Even without a patio, I think that making nice with the neighbors, changing the sign and repainting the interior would definitely give the Akia a chance to attract a different crowd. These things do take time but Charlie and Vivian would be improving the area and they’d probably make some money too.

They seem to be willing to overhaul their image and I’d be happy to help; we’ll see if anything comes of it.

The best, cheap booze in Ontario

13
Feb/09
2

boozeIn honor of Esquire’s list of the best, cheap liquor one can buy in the US, I’m proud to present an Ontario-centric version featuring all of the best buys I’ve found at the LCBO. This knowledge wasn’t bought in some fly-by-night operation; it’s the result of many years of drunken trial-and-error as I slowly but surely trained my taste buds to appreciate all things alcoholic.

Like many young folks, I went for coolers because they were cheap and weren’t as gross as my virgin tongue made beer taste. I quickly found out that their sickly-sweet nature hid one hell of a hangover and I quickly progressed to old standards like rum-and-cokes and vodka-and-sevens.

The nightclub I was working at had a special version of these for employees that came in a pint glass and that worked just fine for me awhile until I got bored; a situation was paralleled at home as I got tired of having the same old cheap beer and liquor. (Wine didn’t really register for me at the time because it was something people brought over when they didn’t drink the above two which was inconceivable to me. “How could you not like beer?”, I thought, conveniently forgetting my inability to even finish one Corona back in ‘97.)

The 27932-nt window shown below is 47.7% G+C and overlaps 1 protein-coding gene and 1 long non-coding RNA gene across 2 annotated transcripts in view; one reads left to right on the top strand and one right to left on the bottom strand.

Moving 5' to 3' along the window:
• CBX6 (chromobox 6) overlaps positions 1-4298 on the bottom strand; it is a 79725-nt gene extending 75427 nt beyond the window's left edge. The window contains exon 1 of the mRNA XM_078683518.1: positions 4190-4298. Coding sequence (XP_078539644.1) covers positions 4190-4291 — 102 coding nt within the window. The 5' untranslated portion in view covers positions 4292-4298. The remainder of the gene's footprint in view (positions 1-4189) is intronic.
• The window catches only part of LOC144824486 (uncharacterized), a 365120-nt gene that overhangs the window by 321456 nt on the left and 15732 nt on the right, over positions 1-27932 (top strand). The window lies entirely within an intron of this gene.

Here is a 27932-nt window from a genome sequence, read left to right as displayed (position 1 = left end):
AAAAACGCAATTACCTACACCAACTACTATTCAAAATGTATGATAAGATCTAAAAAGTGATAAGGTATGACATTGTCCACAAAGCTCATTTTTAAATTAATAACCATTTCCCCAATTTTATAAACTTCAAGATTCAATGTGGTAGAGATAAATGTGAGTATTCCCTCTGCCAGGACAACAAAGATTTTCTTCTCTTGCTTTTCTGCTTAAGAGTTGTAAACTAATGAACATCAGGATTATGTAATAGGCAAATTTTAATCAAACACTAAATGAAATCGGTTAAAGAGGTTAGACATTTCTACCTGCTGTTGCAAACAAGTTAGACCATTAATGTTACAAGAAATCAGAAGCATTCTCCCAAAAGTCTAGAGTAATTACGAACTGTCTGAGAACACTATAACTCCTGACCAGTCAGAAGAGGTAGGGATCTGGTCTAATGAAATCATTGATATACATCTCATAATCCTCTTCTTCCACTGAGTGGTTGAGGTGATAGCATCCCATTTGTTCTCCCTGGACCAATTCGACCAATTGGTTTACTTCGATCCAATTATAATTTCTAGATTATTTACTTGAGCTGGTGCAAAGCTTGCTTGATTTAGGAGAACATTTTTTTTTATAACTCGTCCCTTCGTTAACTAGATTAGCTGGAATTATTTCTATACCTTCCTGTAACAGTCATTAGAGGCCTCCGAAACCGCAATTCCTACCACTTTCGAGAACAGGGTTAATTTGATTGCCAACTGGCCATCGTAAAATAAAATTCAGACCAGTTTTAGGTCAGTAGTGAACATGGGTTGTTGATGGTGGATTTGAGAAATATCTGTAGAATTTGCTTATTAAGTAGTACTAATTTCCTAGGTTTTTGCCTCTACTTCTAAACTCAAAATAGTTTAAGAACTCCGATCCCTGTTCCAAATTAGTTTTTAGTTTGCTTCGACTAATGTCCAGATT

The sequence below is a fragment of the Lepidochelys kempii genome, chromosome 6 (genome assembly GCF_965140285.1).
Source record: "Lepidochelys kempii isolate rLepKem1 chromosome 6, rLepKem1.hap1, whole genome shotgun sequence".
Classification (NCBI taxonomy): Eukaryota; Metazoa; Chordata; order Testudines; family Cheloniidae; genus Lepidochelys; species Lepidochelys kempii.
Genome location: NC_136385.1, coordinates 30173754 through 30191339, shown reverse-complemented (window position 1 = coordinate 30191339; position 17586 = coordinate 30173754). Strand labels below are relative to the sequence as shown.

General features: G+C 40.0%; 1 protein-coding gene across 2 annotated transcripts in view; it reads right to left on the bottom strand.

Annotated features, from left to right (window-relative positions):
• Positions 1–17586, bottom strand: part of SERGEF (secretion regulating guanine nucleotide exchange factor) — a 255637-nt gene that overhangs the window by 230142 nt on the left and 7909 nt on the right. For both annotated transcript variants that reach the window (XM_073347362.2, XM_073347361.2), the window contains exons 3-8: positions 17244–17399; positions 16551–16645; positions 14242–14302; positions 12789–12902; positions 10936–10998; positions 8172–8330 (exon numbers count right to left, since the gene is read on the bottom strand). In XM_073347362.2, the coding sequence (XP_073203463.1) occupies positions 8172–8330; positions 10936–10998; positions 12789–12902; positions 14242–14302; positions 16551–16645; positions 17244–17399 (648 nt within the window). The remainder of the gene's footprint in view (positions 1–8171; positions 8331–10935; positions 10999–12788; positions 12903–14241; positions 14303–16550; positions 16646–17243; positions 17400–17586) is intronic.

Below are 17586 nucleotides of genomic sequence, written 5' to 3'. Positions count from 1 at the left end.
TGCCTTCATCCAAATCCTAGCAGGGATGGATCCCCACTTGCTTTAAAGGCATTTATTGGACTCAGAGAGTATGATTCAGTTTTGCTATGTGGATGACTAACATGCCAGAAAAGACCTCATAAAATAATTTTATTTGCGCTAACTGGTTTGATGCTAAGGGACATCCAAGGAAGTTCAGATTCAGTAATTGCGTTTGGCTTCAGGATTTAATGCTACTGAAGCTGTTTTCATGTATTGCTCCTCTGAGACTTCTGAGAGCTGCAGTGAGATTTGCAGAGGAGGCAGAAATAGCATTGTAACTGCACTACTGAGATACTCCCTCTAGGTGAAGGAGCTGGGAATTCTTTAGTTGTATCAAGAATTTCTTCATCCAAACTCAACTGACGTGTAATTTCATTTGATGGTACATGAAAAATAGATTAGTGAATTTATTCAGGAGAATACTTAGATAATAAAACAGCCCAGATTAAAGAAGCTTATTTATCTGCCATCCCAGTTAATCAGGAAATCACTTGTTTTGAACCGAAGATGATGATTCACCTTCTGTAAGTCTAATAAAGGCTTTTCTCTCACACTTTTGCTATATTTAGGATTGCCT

So I start buying new products. I’d usually stick with beer (because in terms of individual cost, I had the least to lose) and I came to see there was a happy medium between the bottom-of-the-barrel shit and the super-premiums. I also started going to quite a few more tastings and between trying new stuff at bars and availing myself of the tasting booth at the Queens Quay LCBO, I built up my tongue to supplement what I was learning online.

Fast forward to the near-present. A year-long stay at Joy Bistro as their bartender leaves me with a healthy appreciation for wine and I set about building a little wine-cellar at home, hampered only by my budget and thirsty roommates.

I discover how much fun buying wine can be and it’s much more forgiving than beer. Statistically-speaking, even choosing by label produces passable results but that soon gives way to being aware of regions and appellations, how the same grape will grow differently depending on where its from and differentiating the good years from the mundane and the bad.